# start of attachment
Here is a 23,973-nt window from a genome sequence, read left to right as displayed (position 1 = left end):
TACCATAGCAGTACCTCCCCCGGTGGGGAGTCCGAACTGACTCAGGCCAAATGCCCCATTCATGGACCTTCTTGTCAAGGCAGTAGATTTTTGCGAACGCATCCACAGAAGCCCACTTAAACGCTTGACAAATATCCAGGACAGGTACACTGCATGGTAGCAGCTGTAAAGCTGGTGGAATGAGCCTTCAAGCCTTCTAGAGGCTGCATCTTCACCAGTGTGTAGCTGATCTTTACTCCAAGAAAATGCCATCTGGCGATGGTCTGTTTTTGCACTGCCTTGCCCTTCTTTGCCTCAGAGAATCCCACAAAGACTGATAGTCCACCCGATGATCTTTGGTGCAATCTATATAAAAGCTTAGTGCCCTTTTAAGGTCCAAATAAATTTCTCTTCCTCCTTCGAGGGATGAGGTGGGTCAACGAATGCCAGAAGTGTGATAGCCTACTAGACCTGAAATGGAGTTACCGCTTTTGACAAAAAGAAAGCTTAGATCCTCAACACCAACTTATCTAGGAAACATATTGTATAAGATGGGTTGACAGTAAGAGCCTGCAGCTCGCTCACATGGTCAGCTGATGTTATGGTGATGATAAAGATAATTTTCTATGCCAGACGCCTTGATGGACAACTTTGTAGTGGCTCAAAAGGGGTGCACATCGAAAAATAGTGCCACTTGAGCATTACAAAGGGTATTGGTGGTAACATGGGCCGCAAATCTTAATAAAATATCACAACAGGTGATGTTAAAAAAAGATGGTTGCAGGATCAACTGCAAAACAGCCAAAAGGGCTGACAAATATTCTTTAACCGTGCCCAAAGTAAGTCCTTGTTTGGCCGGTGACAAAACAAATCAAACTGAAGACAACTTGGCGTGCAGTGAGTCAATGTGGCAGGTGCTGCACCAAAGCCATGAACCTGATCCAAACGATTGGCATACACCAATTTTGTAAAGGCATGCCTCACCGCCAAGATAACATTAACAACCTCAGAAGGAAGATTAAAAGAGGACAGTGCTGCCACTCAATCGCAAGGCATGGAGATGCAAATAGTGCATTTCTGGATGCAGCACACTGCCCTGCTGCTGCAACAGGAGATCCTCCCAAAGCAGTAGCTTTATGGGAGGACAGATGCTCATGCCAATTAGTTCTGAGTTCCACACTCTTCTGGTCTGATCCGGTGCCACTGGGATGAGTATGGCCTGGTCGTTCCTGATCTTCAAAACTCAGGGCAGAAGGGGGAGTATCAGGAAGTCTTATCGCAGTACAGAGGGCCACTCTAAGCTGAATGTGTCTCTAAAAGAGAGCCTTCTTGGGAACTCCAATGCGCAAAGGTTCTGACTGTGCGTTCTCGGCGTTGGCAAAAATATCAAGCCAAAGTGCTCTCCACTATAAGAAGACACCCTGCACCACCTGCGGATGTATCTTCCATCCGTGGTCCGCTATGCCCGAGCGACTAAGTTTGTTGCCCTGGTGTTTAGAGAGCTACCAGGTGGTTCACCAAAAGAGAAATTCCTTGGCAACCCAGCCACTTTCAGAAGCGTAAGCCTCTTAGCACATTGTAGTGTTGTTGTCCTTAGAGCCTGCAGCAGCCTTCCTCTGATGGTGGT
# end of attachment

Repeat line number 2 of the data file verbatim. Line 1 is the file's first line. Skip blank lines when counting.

TACCATAGCAGTACCTCCCCCGGTGGGGAGTCCGAACTGACTCAGGCCAAATGCCCCATTCATGGACCTTCTTGTCAAGGCAGTAGATTTTTGCGAACGCATCCACAGAAGCCCACTTAAACGCTTGACAAATATCCAGGACAGGTACACTGCATGGTAGCAGCTGTAAAGCTGGTGGAATGAGCCTTCAAGCCTTCTAGAGGCTGCATCTTCACCAGTGTGTAGCTGATCTTTACTCCAAGAAAATGCCATCTGGCGATGGTCTGTTTTTGCACTGCCTTGCCCTTCTTTGCCTCAGAGAATCCCACAAAGACTGATAGTCCACCCGATGATCTTTGGTGCAATCTATATAAAAGCTTAGTGCCCTTTTAAGGTCCAAATAAATTTCTCTTCCTCCTTCGAGGGATGAGGTGGGTCAACGAATGCCAGAAGTGTGATAGCCTACTAGACCTGAAATGGAGTTACCGCTTTTGACAAAAAGAAAGCTTAGATCCTCAACACCAACTTATCTAGGAAACATATTGTATAAGATGGGTTGACAGTAAGAGCCTGCAGCTCGCTCACATGGTCAGCTGATGTTATGGTGATGATAAAGATAATTTTCTATGCCAGACGCCTTGATGGACAACTTTGTAGTGGCTCAAAAGGGGTGCACATCGAAAAATAGTGCCACTTGAGCATTACAAAGGGTATTGGTGGTAACATGGGCCGCAAATCTTAATAAAATATCACAACAGGTGATGTTAAAAAAAGATGGTTGCAGGATCAACTGCAAAACAGCCAAAAGGGCTGACAAATATTCTTTAACCGTGCCCAAAGTAAGTCCTTGTTTGGCCGGTGACAAAACAAATCAAACTGAAGACAACTTGGCGTGCAGTGAGTCAATGTGGCAGGTGCTGCACCAAAGCCATGAACCTGATCCAAACGATTGGCATACACCAATTTTGTAAAGGCATGCCTCACCGCCAAGATAACATTAACAACCTCAGAAGGAAGATTAAAAGAGGACAGTGCTGCCACTCAATCGCAAGGCATGGAGATGCAAATAGTGCATTTCTGGATGCAGCACACTGCCCTGCTGCTGCAACAGGAGATCCTCCCAAAGCAGTAGCTTTATGGGAGGACAGATGCTCATGCCAATTAGTTCTGAGTTCCACACTCTTCTGGTCTGATCCGGTGCCACTGGGATGAGTATGGCCTGGTCGTTCCTGATCTTCAAAACTCAGGGCAGAAGGGGGAGTATCAGGAAGTCTTATCGCAGTACAGAGGGCCACTCTAAGCTGAATGTGTCTCTAAAAGAGAGCCTTCTTGGGAACTCCAATGCGCAAAGGTTCTGACTGTGCGTTCTCGGCGTTGGCAAAAATATCAAGCCAAAGTGCTCTCCACTATAAGAAGACACCCTGCACCACCTGCGGATGTATCTTCCATCCGTGGTCCGCTATGCCCGAGCGACTAAGTTTGTTGCCCTGGTGTTTAGAGAGCTACCAGGTGGTTCACCAAAAGAGAAATTCCTTGGCAACCCAGCCACTTTCAGAAGCGTAAGCCTCTTAGCACATTGTAGTGTTGTTGTCCTTAGAGCCTGCAGCAGCCTTCCTCTGATGGTGGT